First of all, you can check the official website here. And, you can read a good review by Phil Johnson at Pyromaniac, here. Phil Johnson has highlighted much of what I wanted to highlight about this book--the same quotes and everything! Nevertheless, I will briefly give my two cents on this helpful work.
What Is This Book For?
Basically, DeYoung and Kluck are young, Reformed, and convinced that you don't have to jump on the emergent bandwagon to save Christianity. I agree. There is so much in this book that it would be difficult to summarize it briefly. I will just say that they cover all the bases. From the vague notion of spiritual "journeying" to the disdain for dogmatic propositions, I think this work puts its finger square on the defining issues that characterize the EC. If you've ever tried to have an opinion about what the EC does, you've realized that it's hard and frustrating. Interacting with those who are full-blown emergent can get opinionated and emotional very quickly. One usually winds up chasing provocative wording rather than actually grasping the substance of what the EC is about. Yet, for a movement that is known for its ambiguity and anti-dogmatism, Kluck and DeYoung do an exceptional job hitting the nail on the head.
Check out quotes from Pyromaniac (link above). But, I will say that these guys bring it. They are quotable often, and word their thoughts in a piercing kind of way. You'll definitely want to memorize some of their statements and keep them handy as you think through issues with the EC. They are right on and very helpful.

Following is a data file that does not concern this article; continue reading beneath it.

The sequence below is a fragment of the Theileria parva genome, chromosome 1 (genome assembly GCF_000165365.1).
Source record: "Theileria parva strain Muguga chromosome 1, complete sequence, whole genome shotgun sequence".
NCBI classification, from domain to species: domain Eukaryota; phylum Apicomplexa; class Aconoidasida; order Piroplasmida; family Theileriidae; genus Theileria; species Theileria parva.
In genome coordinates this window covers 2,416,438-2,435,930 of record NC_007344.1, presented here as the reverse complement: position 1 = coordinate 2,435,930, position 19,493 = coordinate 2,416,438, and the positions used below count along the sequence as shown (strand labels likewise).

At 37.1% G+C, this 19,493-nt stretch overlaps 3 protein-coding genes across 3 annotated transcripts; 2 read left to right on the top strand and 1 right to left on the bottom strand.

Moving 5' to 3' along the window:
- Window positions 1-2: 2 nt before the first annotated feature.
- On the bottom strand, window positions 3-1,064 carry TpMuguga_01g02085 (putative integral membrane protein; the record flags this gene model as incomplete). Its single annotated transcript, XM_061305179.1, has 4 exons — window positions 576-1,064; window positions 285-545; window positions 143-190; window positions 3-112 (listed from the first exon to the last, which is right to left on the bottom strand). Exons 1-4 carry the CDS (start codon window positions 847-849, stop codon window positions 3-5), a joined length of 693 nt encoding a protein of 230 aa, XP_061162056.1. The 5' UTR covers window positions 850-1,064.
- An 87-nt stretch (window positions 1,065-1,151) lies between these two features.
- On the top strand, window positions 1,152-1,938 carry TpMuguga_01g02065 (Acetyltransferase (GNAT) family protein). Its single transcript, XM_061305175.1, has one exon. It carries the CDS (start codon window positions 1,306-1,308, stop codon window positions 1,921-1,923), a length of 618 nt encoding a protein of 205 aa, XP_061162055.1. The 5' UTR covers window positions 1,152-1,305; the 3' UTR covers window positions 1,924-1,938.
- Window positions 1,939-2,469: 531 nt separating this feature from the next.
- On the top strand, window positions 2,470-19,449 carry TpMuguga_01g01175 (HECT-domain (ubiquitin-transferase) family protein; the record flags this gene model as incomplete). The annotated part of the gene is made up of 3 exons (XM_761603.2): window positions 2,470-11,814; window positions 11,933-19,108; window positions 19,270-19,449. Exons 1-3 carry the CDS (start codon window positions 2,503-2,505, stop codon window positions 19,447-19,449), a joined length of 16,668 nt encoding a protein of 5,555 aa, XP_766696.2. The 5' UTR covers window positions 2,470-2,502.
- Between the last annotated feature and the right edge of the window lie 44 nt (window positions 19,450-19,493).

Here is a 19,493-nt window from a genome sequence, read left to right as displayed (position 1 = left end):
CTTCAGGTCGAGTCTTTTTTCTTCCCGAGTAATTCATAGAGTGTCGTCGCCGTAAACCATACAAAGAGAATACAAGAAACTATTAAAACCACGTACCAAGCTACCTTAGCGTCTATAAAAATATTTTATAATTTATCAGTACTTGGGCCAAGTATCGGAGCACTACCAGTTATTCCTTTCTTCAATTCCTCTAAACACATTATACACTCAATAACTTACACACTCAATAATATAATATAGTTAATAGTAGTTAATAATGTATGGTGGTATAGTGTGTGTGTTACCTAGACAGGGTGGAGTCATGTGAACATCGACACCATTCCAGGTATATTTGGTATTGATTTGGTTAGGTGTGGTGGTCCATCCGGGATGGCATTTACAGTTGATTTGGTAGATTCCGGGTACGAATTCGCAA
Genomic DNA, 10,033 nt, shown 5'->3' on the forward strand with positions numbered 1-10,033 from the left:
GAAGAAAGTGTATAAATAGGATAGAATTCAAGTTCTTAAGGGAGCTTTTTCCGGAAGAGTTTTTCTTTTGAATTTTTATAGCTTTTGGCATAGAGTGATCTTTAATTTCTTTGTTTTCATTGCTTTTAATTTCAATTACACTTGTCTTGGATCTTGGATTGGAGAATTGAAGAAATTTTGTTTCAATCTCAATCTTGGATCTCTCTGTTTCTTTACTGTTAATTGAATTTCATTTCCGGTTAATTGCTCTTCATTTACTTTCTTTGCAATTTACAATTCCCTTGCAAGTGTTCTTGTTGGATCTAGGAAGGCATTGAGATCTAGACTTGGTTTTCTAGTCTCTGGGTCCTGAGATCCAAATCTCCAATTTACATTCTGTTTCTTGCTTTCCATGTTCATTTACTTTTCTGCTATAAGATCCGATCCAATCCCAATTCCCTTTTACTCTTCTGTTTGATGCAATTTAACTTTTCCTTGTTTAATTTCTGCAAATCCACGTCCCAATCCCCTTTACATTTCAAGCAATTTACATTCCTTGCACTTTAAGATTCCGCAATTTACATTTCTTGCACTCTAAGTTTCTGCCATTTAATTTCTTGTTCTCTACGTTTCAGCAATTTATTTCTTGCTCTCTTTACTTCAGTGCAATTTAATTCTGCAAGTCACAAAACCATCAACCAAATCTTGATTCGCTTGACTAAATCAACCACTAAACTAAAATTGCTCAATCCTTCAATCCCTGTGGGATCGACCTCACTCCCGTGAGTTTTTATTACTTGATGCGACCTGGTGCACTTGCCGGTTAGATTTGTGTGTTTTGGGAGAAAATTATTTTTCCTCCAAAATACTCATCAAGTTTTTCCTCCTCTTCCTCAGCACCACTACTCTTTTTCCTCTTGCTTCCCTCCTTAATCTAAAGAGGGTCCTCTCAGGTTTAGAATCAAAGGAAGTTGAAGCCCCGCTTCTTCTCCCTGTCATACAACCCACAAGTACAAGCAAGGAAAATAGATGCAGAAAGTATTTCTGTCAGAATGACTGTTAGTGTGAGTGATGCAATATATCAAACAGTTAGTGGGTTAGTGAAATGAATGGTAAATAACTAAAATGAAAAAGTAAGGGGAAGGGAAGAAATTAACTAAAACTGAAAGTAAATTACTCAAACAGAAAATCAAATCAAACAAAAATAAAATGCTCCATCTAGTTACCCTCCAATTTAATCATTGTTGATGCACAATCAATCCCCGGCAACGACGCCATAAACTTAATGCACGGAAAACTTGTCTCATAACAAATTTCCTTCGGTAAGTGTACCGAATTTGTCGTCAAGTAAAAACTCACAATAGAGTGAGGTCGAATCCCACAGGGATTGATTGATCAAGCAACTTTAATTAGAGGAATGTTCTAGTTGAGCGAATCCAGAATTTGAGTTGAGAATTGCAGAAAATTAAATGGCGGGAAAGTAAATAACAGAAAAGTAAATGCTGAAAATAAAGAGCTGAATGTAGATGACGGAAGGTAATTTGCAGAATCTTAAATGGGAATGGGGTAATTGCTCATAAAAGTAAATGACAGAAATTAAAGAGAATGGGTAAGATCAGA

I would recommend this book to all who are interested in a good, biblical, Reformed argument against some of the more dangerous corners of the EC. These guys are gifted writers and posses the ability to articulate their position with clarity and biblical conviction. They are quotable on almost every page. It is clear that they have done their research. They have read most all of the major books by most all of the major authors of the EC, and have spent time in emergent churches. I have found that when it comes to reading McClaren, Bell, and others, you have to really spend time reading them charitably and listening to what they are trying to say. Otherwise, you will read them, but you won't read them. You'll wind up wasting your time chasing after their provocative wording yet all the while thinking you have something to say about the EC. I think this work is trustworthy and offers critiques that one can feel safe making their own. The approach is humble, but firm and intellectual. Go out and getcha one.
Now, I and my wife joyfully attend an Acts29 (emerging, though not emergent) church here in Louisville. (I am a HUGE Mark Driscoll and Matt Chandler fan.) Though our church is on the more conservative, Reformed end of the emerging church spectrum, there are many similarities that our church shares with those of the less conservative end (i.e., an emphasis on community, cultural engagement, etc.). We have learned a ton and have been sanctified tremendously. We feel that our church has done a work in us that is unique and honoring to Christ. The EC is primarily a reactionary movement against some of the dead-traditionalism that indeed exists in evangelicalism. There are those who stand guilty of over-correcting, while others stand guilty of not taking such reactions seriously. The EC should be called out for where they endanger the Christian faith, but I am of the opinion that they should be heard out and sometimes heeded. The key is balance and discernment. This book can help you think through all that.